chapter  7
34 Pages

The Durban strikes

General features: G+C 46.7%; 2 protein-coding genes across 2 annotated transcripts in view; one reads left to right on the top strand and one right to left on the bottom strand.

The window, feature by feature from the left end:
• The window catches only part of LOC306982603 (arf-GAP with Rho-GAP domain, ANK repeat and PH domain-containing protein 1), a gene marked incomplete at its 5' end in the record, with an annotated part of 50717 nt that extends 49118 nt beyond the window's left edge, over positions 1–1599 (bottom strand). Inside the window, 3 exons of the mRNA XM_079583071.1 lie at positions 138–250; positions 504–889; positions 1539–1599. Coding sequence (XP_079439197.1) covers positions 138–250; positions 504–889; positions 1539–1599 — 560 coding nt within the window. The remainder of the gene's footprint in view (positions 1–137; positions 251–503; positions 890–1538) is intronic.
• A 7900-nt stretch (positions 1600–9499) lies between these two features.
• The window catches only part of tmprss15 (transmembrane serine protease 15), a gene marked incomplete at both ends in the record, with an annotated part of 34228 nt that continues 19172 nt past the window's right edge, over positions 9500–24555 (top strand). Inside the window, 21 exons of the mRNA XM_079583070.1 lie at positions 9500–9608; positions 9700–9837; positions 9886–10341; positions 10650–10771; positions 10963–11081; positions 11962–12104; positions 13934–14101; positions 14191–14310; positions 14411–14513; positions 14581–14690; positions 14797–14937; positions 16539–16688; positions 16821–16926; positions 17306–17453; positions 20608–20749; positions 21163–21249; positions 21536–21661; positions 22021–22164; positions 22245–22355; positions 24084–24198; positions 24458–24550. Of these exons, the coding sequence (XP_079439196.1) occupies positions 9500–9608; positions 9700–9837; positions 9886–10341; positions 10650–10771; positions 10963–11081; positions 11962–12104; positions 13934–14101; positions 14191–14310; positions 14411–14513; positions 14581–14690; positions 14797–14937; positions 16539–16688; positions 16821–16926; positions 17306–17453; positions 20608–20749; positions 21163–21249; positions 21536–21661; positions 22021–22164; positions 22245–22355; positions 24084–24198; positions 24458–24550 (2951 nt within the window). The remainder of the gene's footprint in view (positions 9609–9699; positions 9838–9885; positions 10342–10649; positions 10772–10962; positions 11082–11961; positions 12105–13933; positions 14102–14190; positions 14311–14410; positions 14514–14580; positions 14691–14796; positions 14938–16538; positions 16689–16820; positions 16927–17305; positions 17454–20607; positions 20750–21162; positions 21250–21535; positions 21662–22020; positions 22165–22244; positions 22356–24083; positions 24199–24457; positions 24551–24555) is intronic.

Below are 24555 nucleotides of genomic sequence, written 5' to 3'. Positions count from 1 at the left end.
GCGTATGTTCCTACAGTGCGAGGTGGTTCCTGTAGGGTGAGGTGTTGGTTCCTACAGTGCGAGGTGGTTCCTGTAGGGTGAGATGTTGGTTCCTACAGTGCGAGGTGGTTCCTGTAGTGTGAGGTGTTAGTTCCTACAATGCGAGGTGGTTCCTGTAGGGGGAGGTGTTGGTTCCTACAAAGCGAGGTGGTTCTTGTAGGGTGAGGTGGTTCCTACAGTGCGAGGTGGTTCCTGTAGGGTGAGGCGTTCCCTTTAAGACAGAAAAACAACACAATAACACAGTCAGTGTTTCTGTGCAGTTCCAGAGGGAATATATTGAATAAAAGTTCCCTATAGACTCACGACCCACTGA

The Durban strikes began on 9 January 1973 with the strike at Coronation Brick and Tile Works, a brickworks on the outskirts of Durban. At three o'clock that morning the workers in the compound of the Number One plant were woken by a group of their fellow-workers and told to gather at the football stadium instead of reporting for work. A deputation was sent to the outlying depots and persuaded the workers there to join them at the football field. 'A high-spirited and positive response marked this early phase of the strike', the Institute for Industrial Education reports. 'Not one man from the main plant ignored the call to strike; workers from the Avoca plant marched to the stadium in two long columns .... When they finally surged through the stadium gates, they were chanting "Filumuntu Ufesadikiza", meaning "Man is dead but his spirit still lives'" (lIE, 1974, p. 10). In total some 1,500 to 2,000 workers joined the strike. Only one incident of 'intimidation' was reported. Five men started to leave the stadium during the mass meeting. 'Threatening gestures' were made by the workers around them, whereupon they sat down again (ibid.).